I have already said that the only concern of our people and government and myself personally as chairman of the Council of Ministers is to develop our country and have it hold a worthy place among all people of the world in economic competition, advance of culture and arts, and most necessary field for competition which will only benefit both the winner and loser, because this benefit is peace and an increase in the facilities by means of which man lives and obtains pleasure.
In your statement, you said that the main aim lies not only in reaching an agreement and adopting measures to avert contact of our ships, and consequently, a deepening of the crisis, which because of this contact can spark off the fire of military conflict after which any talks would be superfluous because others forces and other laws would begin to operate--the laws of war. I agree with your that this is only a first step. The main thing is to normalize and stabilize the situation in the world between states and between people.
I understand your concern for the security of the United States, Mr. President, because this is the first duty of the president. However, these questions are also uppermost in our minds. The same duties rest with me as chairman of the U.S.S.R. Council of Ministers. You have been worried over our assisting Cuba with arms designed to strengthen its defensive potential--precisely defensive potential--because Cuba, no matter that weapons it had, could not compare with you since these are different dimensions, the more so given up-to-date means of extermination.
Our purpose has been and is to help Cuba, an no one can challenge the humanity of our motives aimed at allowing Cuba to live peacefully and develop as its people desire. You want to relieve your country from danger and this is understandable. However, Cuba also wants this. All countries want to relieve your country from danger. But how can we the Soviet Union and our government, assess your action which, in effect, mean that you have surrounded the Soviet Union with military bases, surrounded our allies with military bases, set up military bases literally around our country, and stationed your rocket weapons at them? This is no secret. High-placed American officials demonstratively declare this. Your rockets are stationed in Britain and in Italy and pointed at us. Your rockets are stationed in Turkey.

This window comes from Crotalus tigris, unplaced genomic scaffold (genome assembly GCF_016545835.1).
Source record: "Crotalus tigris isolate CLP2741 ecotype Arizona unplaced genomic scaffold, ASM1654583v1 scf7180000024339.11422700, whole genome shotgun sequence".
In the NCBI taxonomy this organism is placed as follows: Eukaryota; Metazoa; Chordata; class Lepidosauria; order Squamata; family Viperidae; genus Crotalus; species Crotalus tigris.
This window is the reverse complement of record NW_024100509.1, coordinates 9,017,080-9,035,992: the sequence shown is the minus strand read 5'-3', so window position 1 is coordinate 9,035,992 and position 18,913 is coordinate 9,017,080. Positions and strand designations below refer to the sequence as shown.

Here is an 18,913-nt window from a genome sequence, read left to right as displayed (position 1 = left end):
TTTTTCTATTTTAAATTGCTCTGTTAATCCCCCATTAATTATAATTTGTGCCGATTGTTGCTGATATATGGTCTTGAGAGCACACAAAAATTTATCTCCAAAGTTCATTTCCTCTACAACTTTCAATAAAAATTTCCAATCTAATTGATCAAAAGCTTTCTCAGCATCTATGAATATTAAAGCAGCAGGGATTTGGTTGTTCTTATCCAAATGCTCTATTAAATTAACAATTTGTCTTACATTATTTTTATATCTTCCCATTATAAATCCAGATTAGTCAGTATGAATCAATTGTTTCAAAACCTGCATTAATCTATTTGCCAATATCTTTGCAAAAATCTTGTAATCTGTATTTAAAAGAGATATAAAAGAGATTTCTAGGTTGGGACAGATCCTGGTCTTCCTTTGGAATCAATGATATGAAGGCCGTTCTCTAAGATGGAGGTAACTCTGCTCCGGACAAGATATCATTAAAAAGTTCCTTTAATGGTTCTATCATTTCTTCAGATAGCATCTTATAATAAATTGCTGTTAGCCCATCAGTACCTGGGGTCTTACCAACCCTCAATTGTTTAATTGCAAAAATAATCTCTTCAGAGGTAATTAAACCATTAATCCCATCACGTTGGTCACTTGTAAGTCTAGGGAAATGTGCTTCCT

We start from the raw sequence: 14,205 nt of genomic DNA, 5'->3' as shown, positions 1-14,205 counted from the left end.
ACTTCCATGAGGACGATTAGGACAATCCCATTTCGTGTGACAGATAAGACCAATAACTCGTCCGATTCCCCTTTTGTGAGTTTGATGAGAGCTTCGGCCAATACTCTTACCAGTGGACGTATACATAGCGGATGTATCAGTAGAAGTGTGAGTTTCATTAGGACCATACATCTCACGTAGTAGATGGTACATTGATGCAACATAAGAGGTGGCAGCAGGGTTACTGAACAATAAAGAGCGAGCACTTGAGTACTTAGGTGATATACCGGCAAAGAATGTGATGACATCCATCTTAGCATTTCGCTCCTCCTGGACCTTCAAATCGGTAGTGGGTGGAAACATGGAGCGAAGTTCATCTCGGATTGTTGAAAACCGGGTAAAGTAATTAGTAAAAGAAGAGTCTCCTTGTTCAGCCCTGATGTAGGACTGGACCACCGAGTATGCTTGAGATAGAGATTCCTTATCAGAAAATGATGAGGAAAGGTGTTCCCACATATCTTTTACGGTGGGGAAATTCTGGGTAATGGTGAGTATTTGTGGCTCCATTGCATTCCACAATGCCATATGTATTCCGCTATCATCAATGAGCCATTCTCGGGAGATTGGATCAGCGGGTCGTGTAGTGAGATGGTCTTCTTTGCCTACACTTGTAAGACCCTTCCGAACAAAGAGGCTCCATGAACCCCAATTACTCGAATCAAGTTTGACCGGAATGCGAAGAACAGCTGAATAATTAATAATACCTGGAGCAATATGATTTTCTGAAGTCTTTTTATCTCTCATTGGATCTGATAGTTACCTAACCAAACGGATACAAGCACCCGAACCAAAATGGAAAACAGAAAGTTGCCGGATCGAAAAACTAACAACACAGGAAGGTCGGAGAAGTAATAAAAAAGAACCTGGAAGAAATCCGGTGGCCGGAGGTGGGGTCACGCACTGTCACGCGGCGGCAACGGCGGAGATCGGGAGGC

You are worried over Cuba. You say that that it worries your because it lies at a distance of ninety miles across the sea from the shores of the United States. However, Turkey lies next to us. Our sentinels are pacing up and down and watching each other. Do you believe that you have the right to demand security for your country and the removal of such weapons that you qualify as offensive, while not recognizing this right for us?
You have stationed devastating rocket weapons which you call offensive, in Turkey literally right next to us. How does recognition of your equal military possibilities tally with such unequal relations between our great states? This does not tally at all.
It is good, Mr. President, that you agreed for our representatives to meet and begin talks, apparently with the participation of the U.N. Acting Secretary General U Thant. Consequently, to some extent, he assumes the role of intermediary, and we believe that he can cope with the responsible mission if, of course, every side that is drawn in to this conflict shows good will.
I think that one could rapidly eliminate the conflict and normalize the situation. Then people would heave a sigh of relief, considering that the statesmen who bear the responsibility have sober minds, and awareness of their responsibility, and an ability to solve complicated problems and not allow matters to slide to the disaster of war.
This is why I make this proposal: We agree to remove those weapons from Cuba which you regard as offensive weapons. We agree to do this and to state this commitment in the United Nations. Your representatives will make a statement to effect that the United States, on its part, bearing in mind the anxiety and concern of the Soviet state, will evacuate its analogous weapons from Turkey. Let us reach an understanding on what time you and we need to put this into effect.
After this, representatives of the U.N. Security Council could control on-the-spot the fulfillment of these commitments. Of course, it is necessary that the Governments of Cuba and Turkey would allow these representatives to come to their countries and check fulfillment of this commitment, which each side undertakes. Apparently, it would be better if these representatives enjoyed the trust of the Security Council an ours--the United States and the Soviet Union--as well as of Turkey and Cuba. I think that it will not be difficult to find such people who enjoy the trust and respect of all interested sides.